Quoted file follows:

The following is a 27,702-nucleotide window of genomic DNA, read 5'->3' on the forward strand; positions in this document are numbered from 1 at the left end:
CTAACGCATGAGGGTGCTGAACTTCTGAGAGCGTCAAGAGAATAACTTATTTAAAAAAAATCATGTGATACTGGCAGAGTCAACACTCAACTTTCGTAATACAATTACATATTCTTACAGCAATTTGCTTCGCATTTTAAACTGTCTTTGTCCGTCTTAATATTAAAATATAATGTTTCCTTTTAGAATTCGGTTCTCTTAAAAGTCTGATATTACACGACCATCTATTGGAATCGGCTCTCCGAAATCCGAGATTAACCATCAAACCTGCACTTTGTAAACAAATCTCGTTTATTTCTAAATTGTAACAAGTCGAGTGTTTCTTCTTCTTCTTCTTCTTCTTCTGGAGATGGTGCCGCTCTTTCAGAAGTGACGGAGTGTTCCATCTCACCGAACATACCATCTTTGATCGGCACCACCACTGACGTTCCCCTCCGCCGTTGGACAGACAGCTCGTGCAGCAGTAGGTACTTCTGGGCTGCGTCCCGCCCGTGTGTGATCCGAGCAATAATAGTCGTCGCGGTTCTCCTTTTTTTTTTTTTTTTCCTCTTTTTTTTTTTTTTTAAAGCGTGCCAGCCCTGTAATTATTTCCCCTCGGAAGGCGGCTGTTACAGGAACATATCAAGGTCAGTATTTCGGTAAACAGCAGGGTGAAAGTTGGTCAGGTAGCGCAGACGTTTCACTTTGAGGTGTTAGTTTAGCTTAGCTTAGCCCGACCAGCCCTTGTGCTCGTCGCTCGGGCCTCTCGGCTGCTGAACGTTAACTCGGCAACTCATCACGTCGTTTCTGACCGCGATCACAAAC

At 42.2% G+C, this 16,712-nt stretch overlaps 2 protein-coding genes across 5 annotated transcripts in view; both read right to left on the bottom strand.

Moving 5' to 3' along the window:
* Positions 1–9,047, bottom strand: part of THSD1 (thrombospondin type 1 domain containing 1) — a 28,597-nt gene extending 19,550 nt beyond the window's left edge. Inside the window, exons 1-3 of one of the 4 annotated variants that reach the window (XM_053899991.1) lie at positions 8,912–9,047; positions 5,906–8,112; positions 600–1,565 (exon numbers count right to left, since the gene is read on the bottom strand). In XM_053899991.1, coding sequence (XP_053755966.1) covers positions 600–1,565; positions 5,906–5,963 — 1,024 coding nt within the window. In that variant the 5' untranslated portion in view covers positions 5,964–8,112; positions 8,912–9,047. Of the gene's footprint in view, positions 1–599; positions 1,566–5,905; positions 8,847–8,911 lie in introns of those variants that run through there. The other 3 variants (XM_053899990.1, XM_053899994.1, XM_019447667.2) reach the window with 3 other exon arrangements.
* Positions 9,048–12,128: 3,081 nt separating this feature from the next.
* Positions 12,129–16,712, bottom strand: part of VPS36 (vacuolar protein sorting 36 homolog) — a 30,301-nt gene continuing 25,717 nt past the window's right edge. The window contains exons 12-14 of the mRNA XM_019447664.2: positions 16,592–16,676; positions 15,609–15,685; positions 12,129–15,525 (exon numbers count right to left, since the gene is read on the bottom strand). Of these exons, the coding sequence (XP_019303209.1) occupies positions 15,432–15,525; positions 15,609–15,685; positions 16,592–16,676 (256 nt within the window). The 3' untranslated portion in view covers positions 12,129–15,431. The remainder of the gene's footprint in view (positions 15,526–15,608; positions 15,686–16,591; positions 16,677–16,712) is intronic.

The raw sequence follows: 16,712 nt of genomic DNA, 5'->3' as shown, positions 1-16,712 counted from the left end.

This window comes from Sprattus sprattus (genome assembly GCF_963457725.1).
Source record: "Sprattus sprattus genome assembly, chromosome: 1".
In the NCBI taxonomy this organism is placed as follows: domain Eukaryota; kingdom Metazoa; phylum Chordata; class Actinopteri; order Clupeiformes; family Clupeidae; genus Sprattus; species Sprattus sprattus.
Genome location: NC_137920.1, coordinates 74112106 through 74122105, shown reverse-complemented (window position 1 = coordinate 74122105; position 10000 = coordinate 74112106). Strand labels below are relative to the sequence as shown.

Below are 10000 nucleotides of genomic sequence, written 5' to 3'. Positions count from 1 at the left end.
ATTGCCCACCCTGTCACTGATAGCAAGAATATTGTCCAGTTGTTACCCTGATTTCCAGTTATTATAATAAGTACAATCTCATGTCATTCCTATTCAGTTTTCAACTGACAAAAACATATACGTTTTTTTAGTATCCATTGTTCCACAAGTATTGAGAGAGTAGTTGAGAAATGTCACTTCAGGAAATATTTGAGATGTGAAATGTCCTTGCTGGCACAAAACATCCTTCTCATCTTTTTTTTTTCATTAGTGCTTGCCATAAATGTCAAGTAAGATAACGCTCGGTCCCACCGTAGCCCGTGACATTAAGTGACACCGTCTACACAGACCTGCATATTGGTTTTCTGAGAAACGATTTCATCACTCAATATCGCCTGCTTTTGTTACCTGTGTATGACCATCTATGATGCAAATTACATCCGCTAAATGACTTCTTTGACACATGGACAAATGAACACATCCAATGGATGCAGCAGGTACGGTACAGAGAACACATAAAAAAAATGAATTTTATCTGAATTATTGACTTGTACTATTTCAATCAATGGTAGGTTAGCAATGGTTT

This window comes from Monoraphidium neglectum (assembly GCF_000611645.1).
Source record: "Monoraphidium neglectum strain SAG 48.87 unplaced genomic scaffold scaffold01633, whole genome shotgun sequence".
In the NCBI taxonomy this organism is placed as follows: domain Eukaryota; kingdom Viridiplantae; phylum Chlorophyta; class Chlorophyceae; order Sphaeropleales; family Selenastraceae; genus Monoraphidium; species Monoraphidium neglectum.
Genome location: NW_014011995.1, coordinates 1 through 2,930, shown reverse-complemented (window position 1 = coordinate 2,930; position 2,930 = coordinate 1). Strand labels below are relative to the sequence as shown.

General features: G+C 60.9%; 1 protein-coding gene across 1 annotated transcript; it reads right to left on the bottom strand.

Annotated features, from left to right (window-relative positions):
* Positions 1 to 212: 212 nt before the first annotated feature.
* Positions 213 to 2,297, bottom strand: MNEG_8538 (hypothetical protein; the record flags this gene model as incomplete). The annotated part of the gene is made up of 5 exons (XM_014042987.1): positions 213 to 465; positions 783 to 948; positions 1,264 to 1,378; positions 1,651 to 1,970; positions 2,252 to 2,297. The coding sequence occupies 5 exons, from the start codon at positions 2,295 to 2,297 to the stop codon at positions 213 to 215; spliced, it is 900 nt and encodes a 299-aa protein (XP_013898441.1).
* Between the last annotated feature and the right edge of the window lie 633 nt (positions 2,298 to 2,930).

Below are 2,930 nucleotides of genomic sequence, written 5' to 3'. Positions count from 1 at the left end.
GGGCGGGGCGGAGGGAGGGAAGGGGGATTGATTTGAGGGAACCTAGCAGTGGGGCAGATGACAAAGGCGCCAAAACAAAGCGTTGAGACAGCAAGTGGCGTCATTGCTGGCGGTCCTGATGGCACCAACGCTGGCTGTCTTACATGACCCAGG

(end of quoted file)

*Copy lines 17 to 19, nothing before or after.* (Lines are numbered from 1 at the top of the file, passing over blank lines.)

In the NCBI taxonomy this organism is placed as follows: domain Eukaryota; kingdom Viridiplantae; phylum Chlorophyta; class Chlorophyceae; order Sphaeropleales; family Selenastraceae; genus Monoraphidium; species Monoraphidium neglectum.
Genome location: NW_014011995.1, coordinates 1 through 2,930, shown reverse-complemented (window position 1 = coordinate 2,930; position 2,930 = coordinate 1). Strand labels below are relative to the sequence as shown.

General features: G+C 60.9%; 1 protein-coding gene across 1 annotated transcript; it reads right to left on the bottom strand.